Tikkun Olam: Repairing the World

Last Tuesday marked the first day of tikkun olam for Senior 4 (second year) students at Agahozo-Shalom Youth Village. Tikkun olam, or “repairing the world” in Hebrew, is a core component of the Village. The students volunteer not only to help their community, but also to heal their hearts. ASYV students undertake numerous projects, which vary per grade. Senior 4 students provide administrative support at a local health clinic, lead English-enrichment activities at a primary school, and build houses for vulnerable families in the community. Senior 5 students teach English and computer skills to local adults and children. Senior 6 students complete special projects each term and create a legacy project, such as building a community garden at a local hospital. But one of the most popular and powerful projects is building homes. To date, ASYV students have constructed twelve homes in the neighboring villages. Every year, the tikkun olam committee, comprised of ASYV staff, meet with local government officials to learn about the most vulnerable families in the surrounding area. The committee evaluates each family and chooses two to assist for the year.

Claudine and her four children were among the chosen. Claudine lives only a ten-minute walk from the gates of Agahozo-Shalom. Born in 1980, she is a single mother to four children. The father(s) are not present in the children's lives and their whereabouts are unknown. Only two children currently live with her. The eldest child left to find work and the other child went to live with a neighbor. She has a small plot of land given to her by her brothers and a small house constructed of mud and a tin roof. The current roof is riddled with holes leaving little shelter for the upcoming heavy rainy season. They are without running water, electricity, toilet facilities, furnishings, and often, food. Life is hard, to say the least, for Claudine who has few family members and no income to support her children.

When the ASYV students and I arrived to her home, we were met with open arms. Claudine was overjoyed to receive support from ASYV. Her children ran out of the house to greet us. Their clothes were tattered and caked in mud. Samuel, two and a half years old, laughed as ASYV students played with him and “Obama,” named after U.S. President Barack Obama, aged five, curiously watched the group survey the land. I tried to maintain my composure as I observed the seemingly hopeless existence of this family, but the pit in my stomach remained.

The first task was to assess the future building site of the house. With the assistance of ASYV staff, the students will construct a larger home with two bedrooms and a family room. The students wasted no time in getting to work. They mixed mud and water to create bricks to be used for the home. Each one is handmade using a brick mold.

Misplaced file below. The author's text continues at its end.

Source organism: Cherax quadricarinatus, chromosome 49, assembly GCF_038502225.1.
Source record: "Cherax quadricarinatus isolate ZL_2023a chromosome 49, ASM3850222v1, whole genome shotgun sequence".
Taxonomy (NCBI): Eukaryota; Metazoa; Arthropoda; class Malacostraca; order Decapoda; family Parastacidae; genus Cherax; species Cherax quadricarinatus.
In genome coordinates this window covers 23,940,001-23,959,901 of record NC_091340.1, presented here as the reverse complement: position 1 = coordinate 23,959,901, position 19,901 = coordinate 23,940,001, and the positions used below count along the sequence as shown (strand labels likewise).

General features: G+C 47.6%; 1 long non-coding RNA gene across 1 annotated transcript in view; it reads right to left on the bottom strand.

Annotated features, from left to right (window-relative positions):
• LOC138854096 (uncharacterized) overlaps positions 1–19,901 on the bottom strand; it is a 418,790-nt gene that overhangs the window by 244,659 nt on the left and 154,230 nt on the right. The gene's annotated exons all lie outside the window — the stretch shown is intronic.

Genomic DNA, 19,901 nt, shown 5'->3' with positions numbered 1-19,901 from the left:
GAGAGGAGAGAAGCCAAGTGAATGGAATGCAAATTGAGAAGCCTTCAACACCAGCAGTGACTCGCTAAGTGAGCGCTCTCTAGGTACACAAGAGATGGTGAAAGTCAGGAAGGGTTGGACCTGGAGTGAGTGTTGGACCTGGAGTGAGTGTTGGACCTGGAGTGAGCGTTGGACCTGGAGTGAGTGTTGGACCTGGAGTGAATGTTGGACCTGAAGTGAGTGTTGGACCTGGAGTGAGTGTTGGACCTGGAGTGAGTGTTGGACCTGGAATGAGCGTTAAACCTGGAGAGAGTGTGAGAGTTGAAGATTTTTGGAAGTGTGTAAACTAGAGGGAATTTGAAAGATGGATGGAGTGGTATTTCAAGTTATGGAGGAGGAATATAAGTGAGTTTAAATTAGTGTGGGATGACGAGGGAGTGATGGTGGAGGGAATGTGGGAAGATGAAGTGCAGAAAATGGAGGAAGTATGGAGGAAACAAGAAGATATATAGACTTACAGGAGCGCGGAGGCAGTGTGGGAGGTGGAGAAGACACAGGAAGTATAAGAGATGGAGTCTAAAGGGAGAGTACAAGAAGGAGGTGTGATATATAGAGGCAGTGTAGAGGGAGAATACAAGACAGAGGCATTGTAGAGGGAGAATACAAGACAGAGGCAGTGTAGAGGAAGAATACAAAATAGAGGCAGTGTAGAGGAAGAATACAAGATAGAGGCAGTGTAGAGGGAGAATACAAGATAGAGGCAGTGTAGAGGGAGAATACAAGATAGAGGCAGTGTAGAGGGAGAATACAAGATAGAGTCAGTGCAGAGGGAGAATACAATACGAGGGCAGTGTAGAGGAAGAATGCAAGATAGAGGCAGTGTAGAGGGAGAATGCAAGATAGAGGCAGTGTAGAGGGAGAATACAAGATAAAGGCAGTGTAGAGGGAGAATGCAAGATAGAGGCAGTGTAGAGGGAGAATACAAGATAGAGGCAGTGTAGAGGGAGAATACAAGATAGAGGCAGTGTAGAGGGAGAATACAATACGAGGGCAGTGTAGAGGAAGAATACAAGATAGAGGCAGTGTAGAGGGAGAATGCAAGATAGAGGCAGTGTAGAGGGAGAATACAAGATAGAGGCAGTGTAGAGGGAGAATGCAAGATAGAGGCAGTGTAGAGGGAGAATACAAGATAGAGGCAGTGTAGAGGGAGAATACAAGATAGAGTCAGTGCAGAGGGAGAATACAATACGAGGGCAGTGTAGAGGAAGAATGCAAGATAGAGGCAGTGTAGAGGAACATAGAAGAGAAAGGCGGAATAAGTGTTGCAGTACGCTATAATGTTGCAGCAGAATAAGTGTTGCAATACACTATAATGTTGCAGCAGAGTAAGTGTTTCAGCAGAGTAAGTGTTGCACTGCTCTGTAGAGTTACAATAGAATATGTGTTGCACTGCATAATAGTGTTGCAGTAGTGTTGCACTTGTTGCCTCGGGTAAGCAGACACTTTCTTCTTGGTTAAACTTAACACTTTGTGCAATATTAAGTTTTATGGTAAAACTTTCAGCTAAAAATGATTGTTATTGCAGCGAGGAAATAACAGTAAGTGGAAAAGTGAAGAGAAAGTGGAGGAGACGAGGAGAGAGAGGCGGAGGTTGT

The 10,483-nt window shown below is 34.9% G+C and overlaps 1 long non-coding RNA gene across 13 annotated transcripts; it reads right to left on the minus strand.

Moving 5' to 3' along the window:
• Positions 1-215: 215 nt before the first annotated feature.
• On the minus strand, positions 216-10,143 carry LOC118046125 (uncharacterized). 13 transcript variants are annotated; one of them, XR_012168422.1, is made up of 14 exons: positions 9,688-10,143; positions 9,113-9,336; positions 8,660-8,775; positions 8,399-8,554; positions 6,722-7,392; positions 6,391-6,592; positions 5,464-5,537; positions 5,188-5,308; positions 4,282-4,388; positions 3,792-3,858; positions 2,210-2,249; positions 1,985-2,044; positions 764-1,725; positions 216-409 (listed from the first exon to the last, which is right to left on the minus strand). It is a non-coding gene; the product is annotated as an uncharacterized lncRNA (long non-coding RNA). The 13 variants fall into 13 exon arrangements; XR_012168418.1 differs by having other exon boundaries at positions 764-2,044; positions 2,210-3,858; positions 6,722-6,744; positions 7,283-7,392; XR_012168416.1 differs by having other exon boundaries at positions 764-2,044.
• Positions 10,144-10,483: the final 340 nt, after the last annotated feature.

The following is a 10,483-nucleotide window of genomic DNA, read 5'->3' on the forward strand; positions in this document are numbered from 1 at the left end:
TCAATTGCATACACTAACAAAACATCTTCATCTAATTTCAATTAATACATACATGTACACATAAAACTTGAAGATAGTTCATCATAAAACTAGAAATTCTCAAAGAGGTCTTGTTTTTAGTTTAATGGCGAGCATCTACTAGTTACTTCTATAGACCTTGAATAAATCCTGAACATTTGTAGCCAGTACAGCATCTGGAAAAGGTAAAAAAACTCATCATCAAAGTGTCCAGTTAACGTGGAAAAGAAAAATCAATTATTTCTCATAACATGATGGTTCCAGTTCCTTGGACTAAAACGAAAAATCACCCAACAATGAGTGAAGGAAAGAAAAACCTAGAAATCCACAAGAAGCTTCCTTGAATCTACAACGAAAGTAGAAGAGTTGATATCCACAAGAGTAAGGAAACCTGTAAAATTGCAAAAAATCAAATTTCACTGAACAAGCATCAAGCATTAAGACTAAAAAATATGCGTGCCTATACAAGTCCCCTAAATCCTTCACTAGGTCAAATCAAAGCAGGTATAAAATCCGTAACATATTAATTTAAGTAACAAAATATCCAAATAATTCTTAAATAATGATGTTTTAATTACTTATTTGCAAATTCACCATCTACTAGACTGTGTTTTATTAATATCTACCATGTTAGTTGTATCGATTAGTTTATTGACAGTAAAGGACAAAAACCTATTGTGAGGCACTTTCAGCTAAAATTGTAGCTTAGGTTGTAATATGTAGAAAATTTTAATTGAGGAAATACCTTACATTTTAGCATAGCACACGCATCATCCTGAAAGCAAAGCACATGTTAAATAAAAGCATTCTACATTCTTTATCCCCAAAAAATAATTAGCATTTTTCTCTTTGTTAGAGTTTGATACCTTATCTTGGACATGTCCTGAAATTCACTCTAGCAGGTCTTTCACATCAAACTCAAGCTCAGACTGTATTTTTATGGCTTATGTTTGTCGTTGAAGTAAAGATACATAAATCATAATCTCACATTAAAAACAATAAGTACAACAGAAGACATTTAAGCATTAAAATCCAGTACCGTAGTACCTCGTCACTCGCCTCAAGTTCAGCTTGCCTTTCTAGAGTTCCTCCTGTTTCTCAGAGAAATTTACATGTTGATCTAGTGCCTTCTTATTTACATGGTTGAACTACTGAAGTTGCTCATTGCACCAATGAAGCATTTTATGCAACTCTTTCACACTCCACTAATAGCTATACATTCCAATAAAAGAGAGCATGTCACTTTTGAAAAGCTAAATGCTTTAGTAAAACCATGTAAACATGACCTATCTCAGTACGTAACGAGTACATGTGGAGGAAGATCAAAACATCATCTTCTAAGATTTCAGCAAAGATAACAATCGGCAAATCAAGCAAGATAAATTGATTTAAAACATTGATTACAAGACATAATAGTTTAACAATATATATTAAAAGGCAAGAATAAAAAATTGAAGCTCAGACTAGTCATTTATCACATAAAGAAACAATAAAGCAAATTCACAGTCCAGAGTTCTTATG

In just two hours, ASYV students created 37 bricks, a small accomplishment for their first day in building houses. The goal for future visits is to make at least 100 per session. The sun was setting and the ASYV students recited a final prayer at the site before departing. The children waved goodbye and we slowly walked back to the Village.

But tikkunolam didn’t end on their departure from the site. The ASYV students were deeply moved by Claudine and her family. They noticed her lack of basic necessities, such as food and clothing, and they wanted to give her more than just a house. When asked about the importance of tikkun olam, Senior 4 student, Quinzaine replied, “It is good because I am repairing my world and I like to help the poor.” Many students at ASYV come from the same life as Claudine. In the next few weeks, the students will meet to discuss ways in which they can provide more assistance to Claudine and her children. Their goal is to not only provide a house for the family, but to create hope for a positive future.

Even in Rwanda, it is easy to forget what happens in life outside the ASYV bubble. The Village is a beautiful utopian space amidst an area rife with destitution. The landscape is nicely manicured, the houses are colorful and orderly, and it is a peaceful environment. Claudine lives only a ten-minute walk away and as I write this article, I am sitting in a furnished home with running water, electricity, and wi-fi. I sleep in a comfortable bed with a mattress and bedding. Claudine and her children sleep on the cold ground with a threadbare sheet.

Despite the extreme poverty found in Rwanda, I am hopeful. It is extraordinary to watch so many young Rwandans help those who desperately need it in their community. The ASYV students possess a remarkable desire and willingness to help. Their passion is contagious and I truly believe that they are repairing the world, one house at a time.

Note: All photos of children were taken with verbal permission from the parents.